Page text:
NEW YORK—October 1, 2009
“It is a small minority of patients who need further surgery early on, but that is a lot of trips back to the operating room considering how much surgery is done,” said Robert Marx, M.D., an orthopedic surgeon in the Sports Medicine and Shoulder Service at Hospital for Special Surgery. “This is the largest study to look at factors that may affect subsequent surgeries after ACL reconstruction.”
ACL injuries are common in athletes. Some studies estimate that as many as 175,000 ACL reconstructions are done each year in the United States. While investigators have studied technical aspects of the surgery and outcomes and safety in small groups of patients, few studies have examined the frequency of reconstruction and subsequent knee surgery in a large population of patients.
To remedy this, researchers at Hospital for Special Surgery turned to the Statewide Planning and Research Cooperative System (SPARCS) database. This database, run by the New York State Department of Health, provides a census of all hospital admissions and ambulatory procedures within the state of New York. Investigators identified all ACL reconstructions performed between 1997 and 2006; the total was 70,547. They found that the frequency of ACL reconstruction increased from 6,178 in 1997 to 7,507 in 2006, a 21.5% increase. “The rate of ACL surgery went up dramatically during the study period,” said Dr. Marx.
The investigators then tracked how many of these patients had any subsequent operation within one year or subsequent ACL reconstruction on either knee, among other factors. “The SPARCS database lets us look at a very large number of patients with longitudinal followup, so we can see what happens to them as opposed to just what happened during hospital admission. We can follow them for a few years,” said Dr. Marx.
The researchers found that the frequency of subsequent surgery on either knee within one year was 6.5% (4,595 patients), and patients were more likely to have subsequent surgery if they were female or treated by a surgeon who performed a low volume of ACL surgeries.
“We know that a risk of an ACL tear is much higher in females, between two- to ten-fold, but this is the first study to show that women are at a higher risk of subsequent surgery after ACL reconstruction,” Dr. Marx said.
Investigators also found that 1.9% (1,318 patients) of patients who underwent ACL reconstruction had a subsequent ACL reconstruction within one year. Patients were more likely to have a subsequent reconstruction if they were younger than age 40 and treated at a hospital that performed a low volume of ACL reconstructions.
“Younger patients under 40 are at a higher risk and that is likely related to the activity level. This has been my suspicion, but it hasn’t been shown in a population this large before,” explained Dr. Marx. “As we get older, as a group we tend to do less sports and high-risk activities, so people under 40 have a higher risk of needing more ACL surgery.”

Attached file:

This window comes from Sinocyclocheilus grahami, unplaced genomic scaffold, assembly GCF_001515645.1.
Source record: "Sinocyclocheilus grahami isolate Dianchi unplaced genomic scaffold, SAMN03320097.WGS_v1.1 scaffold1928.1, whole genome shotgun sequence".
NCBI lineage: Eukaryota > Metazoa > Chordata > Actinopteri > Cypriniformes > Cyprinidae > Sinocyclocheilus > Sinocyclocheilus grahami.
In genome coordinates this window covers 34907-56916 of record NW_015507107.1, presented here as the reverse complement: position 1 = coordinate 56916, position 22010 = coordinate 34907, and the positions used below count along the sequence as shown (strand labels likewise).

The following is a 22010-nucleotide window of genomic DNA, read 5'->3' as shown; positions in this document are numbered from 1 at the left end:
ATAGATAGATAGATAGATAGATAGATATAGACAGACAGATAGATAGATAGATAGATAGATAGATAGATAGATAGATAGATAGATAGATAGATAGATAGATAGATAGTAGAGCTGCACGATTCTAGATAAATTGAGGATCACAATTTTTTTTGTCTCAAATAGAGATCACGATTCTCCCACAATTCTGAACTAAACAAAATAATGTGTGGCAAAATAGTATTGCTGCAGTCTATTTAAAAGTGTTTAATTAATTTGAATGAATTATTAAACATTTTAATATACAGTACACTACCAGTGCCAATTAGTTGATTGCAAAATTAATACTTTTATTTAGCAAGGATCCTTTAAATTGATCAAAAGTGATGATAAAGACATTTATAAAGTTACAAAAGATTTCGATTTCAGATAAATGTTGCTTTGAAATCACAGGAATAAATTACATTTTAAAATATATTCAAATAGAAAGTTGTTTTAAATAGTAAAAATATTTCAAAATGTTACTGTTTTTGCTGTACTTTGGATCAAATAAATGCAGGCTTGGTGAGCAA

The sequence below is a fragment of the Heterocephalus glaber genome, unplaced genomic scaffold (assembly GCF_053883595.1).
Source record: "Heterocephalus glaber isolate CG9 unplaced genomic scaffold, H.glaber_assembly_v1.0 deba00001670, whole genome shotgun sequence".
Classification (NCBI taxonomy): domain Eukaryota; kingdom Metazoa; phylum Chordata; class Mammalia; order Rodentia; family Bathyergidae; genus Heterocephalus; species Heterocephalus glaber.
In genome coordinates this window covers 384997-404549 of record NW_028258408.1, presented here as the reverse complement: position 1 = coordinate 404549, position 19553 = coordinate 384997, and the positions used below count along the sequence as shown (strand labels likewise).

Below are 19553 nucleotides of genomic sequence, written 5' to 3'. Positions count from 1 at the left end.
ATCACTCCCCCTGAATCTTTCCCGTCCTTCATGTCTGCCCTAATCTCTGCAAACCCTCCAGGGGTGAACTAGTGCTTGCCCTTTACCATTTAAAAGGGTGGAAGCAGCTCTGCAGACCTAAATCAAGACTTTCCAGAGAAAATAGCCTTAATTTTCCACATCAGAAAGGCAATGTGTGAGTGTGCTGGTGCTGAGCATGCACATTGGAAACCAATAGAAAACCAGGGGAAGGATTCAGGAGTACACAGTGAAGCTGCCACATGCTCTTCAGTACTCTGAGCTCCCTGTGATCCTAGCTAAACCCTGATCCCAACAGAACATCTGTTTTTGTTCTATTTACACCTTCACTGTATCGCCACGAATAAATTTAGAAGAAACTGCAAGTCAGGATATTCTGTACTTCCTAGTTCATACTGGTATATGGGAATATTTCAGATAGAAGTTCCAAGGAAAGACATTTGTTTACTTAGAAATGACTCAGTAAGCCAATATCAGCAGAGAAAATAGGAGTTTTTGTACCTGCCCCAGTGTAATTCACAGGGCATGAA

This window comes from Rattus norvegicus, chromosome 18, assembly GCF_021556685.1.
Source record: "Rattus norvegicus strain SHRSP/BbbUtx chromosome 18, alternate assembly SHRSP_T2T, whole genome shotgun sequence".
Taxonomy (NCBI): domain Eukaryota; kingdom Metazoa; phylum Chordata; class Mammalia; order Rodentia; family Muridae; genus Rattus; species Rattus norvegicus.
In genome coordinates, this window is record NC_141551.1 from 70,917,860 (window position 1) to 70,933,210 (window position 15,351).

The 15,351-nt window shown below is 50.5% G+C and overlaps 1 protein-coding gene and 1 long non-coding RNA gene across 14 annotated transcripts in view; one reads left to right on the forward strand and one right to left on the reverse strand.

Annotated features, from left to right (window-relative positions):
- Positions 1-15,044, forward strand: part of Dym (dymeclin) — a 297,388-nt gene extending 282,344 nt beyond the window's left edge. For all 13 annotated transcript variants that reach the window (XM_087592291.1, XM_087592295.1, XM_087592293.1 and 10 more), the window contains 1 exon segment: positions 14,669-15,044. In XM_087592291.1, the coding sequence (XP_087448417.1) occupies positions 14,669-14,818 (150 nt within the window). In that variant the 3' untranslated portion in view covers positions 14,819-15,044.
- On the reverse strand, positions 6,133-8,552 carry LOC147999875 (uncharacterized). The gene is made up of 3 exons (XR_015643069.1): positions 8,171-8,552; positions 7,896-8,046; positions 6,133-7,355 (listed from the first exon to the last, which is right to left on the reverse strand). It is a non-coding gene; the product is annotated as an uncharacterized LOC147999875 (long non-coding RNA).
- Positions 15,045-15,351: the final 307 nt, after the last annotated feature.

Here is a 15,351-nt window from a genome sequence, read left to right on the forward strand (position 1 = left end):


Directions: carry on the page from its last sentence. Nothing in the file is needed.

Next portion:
Dr. Marx said he was not surprised that volume was found to be a factor tied to outcomes. “I think that like everything in surgery and medicine, practice makes perfect and the more someone does something, the better their results are going to be,” he said. “Volume, like many things in medicine, is a factor in ACL surgery.” More than 800 ACL surgeries are performed each year at Hospital for Special Surgery.
Dr. Marx pointed out that all people who tear their ACL do not need to undergo reconstruction. If a person is not an athlete playing a sport that involves cutting and pivoting activities such as soccer or basketball, they can be treated nonoperatively in some cases. There are take home messages from this paper, however, for patients who choose to undergo ACL reconstruction.
“Patients need to understand that younger individuals who undergo an ACL reconstruction have a higher risk of retear. The risk is not the same for all patients,” said Dr. Marx. “Patients also need to know that being operated on by a lower volume surgeon has a higher risk of reoperation.”
Dr. Marx, an orthopedic surgeon who specializes in ACL surgery at Hospital for Special Surgery is Professor of Orthopedic Surgery and Professor of Public Health at Weill Cornell Medical College and also Director of the Foster Center for Clinical Outcome Research at Hospital for Special Surgery.
Other authors of the study are Stephen Lyman, Ph.D.; Panagiotis Koulouvaris, MD; Seth Sherman, M.D. Huong Do, M.A. and Lisa A. Mandl, M.D., M.P.H.
About Hospital for Special Surgery
Founded in 1863, Hospital for Special Surgery (HSS) is a world leader in orthopedics, rheumatology and rehabilitation. HSS is nationally ranked No. 2 in orthopedics, No. 3 in rheumatology and No. 24 in neurology by U.S.News & World Report (2009), and has received Magnet Recognition for Excellence in Nursing Service from the American Nurses Credentialing Center, and has one of the lowest infection rates in the country. In 2008 and 2007, HSS was a recipient of the HealthGrades Joint Replacement Excellence Award. A member of the NewYork-Presbyterian Healthcare System and an affiliate of Weill Cornell Medical College, HSS provides orthopedic and rheumatologic patient care at NewYork-Presbyterian Hospital at New York Weill Cornell Medical Center. All Hospital for Special Surgery medical staff are on the faculty of Weill Cornell Medical College. The hospital's research division is internationally recognized as a leader in the investigation of musculoskeletal and autoimmune diseases. Hospital for Special Surgery is located in New York City and online at www.hss.edu.